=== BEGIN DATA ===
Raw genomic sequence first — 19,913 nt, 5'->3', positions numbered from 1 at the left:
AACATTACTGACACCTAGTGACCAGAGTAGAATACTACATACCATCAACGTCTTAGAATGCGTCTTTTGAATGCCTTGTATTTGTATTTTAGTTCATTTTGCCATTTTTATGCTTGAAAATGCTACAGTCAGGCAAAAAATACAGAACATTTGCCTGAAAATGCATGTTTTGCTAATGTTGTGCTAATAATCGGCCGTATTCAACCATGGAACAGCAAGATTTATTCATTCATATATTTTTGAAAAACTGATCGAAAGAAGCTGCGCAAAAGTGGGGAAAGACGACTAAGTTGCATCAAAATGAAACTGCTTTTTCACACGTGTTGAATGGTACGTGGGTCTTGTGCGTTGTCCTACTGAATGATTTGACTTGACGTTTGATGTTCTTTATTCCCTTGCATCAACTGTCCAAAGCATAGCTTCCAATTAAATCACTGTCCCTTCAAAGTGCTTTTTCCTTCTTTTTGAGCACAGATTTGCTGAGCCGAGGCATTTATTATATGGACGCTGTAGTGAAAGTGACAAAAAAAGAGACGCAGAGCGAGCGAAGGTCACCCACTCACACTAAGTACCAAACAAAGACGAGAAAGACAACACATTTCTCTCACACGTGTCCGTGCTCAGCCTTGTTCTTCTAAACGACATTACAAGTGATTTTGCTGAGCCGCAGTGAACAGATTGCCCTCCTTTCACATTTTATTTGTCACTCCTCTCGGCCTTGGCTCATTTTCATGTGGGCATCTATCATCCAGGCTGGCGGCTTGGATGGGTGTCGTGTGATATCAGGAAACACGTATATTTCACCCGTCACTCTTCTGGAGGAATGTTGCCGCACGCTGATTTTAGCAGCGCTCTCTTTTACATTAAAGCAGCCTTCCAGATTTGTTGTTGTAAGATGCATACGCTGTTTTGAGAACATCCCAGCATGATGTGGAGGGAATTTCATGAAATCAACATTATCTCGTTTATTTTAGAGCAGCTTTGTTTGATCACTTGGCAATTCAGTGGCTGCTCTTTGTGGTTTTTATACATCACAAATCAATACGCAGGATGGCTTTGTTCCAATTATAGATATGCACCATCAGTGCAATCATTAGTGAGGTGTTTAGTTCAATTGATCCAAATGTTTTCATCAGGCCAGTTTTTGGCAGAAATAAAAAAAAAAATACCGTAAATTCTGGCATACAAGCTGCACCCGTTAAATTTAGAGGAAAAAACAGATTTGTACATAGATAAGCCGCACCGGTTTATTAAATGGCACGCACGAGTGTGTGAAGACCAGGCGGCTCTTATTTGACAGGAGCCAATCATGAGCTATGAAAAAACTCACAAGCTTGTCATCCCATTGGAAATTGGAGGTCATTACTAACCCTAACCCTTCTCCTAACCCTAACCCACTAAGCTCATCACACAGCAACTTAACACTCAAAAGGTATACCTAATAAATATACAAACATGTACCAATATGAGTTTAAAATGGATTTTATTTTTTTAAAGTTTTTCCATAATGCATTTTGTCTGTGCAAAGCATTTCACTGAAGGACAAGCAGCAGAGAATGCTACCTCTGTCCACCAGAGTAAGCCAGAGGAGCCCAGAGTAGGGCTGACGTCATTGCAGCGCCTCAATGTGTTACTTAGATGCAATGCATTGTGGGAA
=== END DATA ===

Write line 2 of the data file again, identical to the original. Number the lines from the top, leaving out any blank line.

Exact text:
AACATTACTGACACCTAGTGACCAGAGTAGAATACTACATACCATCAACGTCTTAGAATGCGTCTTTTGAATGCCTTGTATTTGTATTTTAGTTCATTTTGCCATTTTTATGCTTGAAAATGCTACAGTCAGGCAAAAAATACAGAACATTTGCCTGAAAATGCATGTTTTGCTAATGTTGTGCTAATAATCGGCCGTATTCAACCATGGAACAGCAAGATTTATTCATTCATATATTTTTGAAAAACTGATCGAAAGAAGCTGCGCAAAAGTGGGGAAAGACGACTAAGTTGCATCAAAATGAAACTGCTTTTTCACACGTGTTGAATGGTACGTGGGTCTTGTGCGTTGTCCTACTGAATGATTTGACTTGACGTTTGATGTTCTTTATTCCCTTGCATCAACTGTCCAAAGCATAGCTTCCAATTAAATCACTGTCCCTTCAAAGTGCTTTTTCCTTCTTTTTGAGCACAGATTTGCTGAGCCGAGGCATTTATTATATGGACGCTGTAGTGAAAGTGACAAAAAAAGAGACGCAGAGCGAGCGAAGGTCACCCACTCACACTAAGTACCAAACAAAGACGAGAAAGACAACACATTTCTCTCACACGTGTCCGTGCTCAGCCTTGTTCTTCTAAACGACATTACAAGTGATTTTGCTGAGCCGCAGTGAACAGATTGCCCTCCTTTCACATTTTATTTGTCACTCCTCTCGGCCTTGGCTCATTTTCATGTGGGCATCTATCATCCAGGCTGGCGGCTTGGATGGGTGTCGTGTGATATCAGGAAACACGTATATTTCACCCGTCACTCTTCTGGAGGAATGTTGCCGCACGCTGATTTTAGCAGCGCTCTCTTTTACATTAAAGCAGCCTTCCAGATTTGTTGTTGTAAGATGCATACGCTGTTTTGAGAACATCCCAGCATGATGTGGAGGGAATTTCATGAAATCAACATTATCTCGTTTATTTTAGAGCAGCTTTGTTTGATCACTTGGCAATTCAGTGGCTGCTCTTTGTGGTTTTTATACATCACAAATCAATACGCAGGATGGCTTTGTTCCAATTATAGATATGCACCATCAGTGCAATCATTAGTGAGGTGTTTAGTTCAATTGATCCAAATGTTTTCATCAGGCCAGTTTTTGGCAGAAATAAAAAAAAAAATACCGTAAATTCTGGCATACAAGCTGCACCCGTTAAATTTAGAGGAAAAAACAGATTTGTACATAGATAAGCCGCACCGGTTTATTAAATGGCACGCACGAGTGTGTGAAGACCAGGCGGCTCTTATTTGACAGGAGCCAATCATGAGCTATGAAAAAACTCACAAGCTTGTCATCCCATTGGAAATTGGAGGTCATTACTAACCCTAACCCTTCTCCTAACCCTAACCCACTAAGCTCATCACACAGCAACTTAACACTCAAAAGGTATACCTAATAAATATACAAACATGTACCAATATGAGTTTAAAATGGATTTTATTTTTTTAAAGTTTTTCCATAATGCATTTTGTCTGTGCAAAGCATTTCACTGAAGGACAAGCAGCAGAGAATGCTACCTCTGTCCACCAGAGTAAGCCAGAGGAGCCCAGAGTAGGGCTGACGTCATTGCAGCGCCTCAATGTGTTACTTAGATGCAATGCATTGTGGGAA